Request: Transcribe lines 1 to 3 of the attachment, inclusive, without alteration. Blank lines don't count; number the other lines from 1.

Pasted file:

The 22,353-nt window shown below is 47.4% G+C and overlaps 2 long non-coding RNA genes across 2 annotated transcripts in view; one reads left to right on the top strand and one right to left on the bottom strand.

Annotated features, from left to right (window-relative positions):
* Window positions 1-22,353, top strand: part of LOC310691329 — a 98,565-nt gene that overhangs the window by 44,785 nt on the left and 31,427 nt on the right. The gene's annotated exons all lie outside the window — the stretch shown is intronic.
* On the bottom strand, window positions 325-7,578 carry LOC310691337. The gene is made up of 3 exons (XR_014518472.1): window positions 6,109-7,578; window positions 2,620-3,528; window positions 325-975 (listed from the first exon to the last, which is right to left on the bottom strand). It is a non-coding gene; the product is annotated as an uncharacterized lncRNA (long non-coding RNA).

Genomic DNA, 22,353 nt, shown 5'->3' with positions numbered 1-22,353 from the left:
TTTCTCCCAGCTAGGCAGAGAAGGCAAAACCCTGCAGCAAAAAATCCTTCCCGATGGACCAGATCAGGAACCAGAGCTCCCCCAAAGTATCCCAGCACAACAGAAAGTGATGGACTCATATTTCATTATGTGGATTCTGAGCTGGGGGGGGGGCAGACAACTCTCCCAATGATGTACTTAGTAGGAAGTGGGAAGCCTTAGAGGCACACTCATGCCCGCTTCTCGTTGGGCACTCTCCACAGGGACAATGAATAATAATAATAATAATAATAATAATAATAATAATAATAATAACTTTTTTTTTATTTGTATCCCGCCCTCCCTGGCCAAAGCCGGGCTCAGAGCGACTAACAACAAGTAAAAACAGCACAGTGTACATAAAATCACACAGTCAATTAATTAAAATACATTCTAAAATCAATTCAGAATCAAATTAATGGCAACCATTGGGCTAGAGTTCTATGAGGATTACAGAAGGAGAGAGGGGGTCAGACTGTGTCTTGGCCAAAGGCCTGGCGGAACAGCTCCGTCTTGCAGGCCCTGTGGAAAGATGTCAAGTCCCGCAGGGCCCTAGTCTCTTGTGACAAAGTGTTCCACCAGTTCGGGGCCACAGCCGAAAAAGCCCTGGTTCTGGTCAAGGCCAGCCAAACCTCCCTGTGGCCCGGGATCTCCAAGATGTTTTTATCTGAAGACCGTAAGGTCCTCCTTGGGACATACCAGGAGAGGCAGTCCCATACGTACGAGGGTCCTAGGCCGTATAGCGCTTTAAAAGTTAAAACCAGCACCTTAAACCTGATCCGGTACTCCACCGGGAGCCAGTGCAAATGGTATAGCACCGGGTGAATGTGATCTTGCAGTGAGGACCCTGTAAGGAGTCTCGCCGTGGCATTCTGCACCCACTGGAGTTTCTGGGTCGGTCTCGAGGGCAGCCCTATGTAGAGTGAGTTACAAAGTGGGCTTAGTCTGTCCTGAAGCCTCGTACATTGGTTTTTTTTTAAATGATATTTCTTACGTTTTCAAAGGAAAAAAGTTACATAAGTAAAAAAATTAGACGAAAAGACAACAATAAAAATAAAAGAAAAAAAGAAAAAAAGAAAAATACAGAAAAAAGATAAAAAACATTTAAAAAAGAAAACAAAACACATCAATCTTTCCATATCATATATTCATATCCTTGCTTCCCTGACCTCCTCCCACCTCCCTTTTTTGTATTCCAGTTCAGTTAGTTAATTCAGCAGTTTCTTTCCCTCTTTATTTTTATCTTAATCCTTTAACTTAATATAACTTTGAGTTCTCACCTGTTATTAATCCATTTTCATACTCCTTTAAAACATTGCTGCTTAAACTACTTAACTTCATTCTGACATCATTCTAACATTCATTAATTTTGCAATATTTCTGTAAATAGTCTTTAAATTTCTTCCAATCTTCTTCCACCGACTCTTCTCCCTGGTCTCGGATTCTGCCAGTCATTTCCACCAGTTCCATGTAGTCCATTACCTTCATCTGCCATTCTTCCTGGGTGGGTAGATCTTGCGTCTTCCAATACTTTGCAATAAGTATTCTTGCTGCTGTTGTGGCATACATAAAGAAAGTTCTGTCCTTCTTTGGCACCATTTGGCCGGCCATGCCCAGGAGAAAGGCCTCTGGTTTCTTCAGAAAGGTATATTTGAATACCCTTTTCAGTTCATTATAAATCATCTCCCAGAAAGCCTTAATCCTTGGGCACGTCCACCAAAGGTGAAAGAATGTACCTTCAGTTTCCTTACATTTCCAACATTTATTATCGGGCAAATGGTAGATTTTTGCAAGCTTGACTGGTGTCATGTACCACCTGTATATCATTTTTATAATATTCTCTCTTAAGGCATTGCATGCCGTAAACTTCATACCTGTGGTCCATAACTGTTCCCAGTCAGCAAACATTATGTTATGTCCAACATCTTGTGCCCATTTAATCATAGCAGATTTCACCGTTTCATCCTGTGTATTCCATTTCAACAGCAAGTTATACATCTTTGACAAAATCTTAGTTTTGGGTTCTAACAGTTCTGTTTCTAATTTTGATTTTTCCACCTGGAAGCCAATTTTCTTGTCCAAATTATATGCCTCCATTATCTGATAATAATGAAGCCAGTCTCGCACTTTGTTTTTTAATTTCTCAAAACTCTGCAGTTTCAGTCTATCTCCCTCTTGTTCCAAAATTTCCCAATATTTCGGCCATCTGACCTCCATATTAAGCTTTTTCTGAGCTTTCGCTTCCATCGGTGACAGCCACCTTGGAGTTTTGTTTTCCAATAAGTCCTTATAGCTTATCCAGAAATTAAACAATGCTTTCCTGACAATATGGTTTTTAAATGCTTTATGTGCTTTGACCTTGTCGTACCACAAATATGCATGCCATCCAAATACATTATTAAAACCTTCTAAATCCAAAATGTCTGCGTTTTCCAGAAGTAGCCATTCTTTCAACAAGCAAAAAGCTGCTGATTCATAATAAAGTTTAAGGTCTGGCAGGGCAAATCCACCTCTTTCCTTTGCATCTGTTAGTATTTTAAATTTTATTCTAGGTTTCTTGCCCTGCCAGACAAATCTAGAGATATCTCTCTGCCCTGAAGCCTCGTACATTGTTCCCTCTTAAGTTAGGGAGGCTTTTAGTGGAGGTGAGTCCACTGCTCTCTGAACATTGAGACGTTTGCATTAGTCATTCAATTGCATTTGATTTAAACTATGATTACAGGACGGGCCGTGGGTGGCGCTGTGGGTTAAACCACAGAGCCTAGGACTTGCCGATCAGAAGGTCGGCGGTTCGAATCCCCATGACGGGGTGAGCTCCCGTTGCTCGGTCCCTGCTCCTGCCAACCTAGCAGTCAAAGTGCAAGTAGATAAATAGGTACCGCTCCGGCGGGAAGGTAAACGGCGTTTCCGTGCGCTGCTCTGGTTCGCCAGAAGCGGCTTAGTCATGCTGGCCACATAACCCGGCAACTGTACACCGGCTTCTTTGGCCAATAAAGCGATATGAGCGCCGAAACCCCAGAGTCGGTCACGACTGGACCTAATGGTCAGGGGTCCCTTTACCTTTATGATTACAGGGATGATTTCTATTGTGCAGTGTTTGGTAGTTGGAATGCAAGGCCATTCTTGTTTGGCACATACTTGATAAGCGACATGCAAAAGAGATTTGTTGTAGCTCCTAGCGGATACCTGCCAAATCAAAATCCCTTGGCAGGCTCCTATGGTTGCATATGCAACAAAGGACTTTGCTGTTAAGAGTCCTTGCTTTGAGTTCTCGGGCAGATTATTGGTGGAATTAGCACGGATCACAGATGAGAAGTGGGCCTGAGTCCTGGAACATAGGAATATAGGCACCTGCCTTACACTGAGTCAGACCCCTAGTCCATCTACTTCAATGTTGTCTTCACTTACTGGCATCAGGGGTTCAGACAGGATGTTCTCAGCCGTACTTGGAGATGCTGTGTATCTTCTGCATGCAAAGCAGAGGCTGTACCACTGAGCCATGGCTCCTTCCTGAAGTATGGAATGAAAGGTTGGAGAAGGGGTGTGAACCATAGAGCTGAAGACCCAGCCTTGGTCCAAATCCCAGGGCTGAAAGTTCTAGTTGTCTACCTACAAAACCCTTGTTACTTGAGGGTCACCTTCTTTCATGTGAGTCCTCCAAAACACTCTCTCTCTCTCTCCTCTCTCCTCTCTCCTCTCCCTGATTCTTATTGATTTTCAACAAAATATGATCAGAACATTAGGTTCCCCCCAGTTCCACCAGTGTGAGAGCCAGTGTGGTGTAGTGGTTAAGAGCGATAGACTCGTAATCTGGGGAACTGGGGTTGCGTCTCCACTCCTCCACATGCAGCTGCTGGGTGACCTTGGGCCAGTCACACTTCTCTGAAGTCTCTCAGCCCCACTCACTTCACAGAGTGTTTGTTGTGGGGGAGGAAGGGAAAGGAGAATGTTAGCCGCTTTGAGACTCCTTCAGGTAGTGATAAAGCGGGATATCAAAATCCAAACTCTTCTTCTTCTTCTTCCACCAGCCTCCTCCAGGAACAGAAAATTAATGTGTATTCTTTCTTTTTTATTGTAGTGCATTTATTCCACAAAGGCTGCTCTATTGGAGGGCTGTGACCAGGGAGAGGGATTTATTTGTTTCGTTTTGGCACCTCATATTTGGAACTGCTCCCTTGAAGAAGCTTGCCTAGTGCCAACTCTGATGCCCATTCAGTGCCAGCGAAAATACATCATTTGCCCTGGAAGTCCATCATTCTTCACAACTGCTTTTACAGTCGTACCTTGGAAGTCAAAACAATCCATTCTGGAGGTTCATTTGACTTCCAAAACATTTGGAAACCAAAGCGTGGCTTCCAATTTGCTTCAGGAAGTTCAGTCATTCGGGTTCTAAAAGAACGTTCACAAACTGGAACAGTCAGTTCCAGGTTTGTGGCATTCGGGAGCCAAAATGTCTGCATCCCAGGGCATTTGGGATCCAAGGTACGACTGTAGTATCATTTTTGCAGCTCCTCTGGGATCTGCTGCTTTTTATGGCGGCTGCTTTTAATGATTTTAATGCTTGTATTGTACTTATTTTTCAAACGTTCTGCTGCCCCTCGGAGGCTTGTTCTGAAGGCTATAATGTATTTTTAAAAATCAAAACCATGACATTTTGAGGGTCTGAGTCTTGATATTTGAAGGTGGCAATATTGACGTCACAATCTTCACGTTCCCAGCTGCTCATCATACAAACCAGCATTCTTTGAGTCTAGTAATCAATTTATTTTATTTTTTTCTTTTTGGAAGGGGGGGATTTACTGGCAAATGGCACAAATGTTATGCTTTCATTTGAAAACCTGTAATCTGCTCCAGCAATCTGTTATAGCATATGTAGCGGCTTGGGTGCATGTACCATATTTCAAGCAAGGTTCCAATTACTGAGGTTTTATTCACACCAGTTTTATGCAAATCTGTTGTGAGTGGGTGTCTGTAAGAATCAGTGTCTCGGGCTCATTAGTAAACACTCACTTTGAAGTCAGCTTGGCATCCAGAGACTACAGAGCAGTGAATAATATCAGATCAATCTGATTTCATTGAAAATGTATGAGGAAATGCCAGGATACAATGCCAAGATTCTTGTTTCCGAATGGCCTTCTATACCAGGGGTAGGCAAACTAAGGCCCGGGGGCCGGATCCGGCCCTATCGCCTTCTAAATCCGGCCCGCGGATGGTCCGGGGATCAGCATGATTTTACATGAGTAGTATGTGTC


The 22,353-nt window shown below is 47.4% G+C and overlaps 2 long non-coding RNA genes across 2 annotated transcripts in view; one reads left to right on the top strand and one right to left on the bottom strand.

Annotated features, from left to right (window-relative positions):
* Window positions 1-22,353, top strand: part of LOC310691329 — a 98,565-nt gene that overhangs the window by 44,785 nt on the left and 31,427 nt on the right. The gene's annotated exons all lie outside the window — the stretch shown is intronic.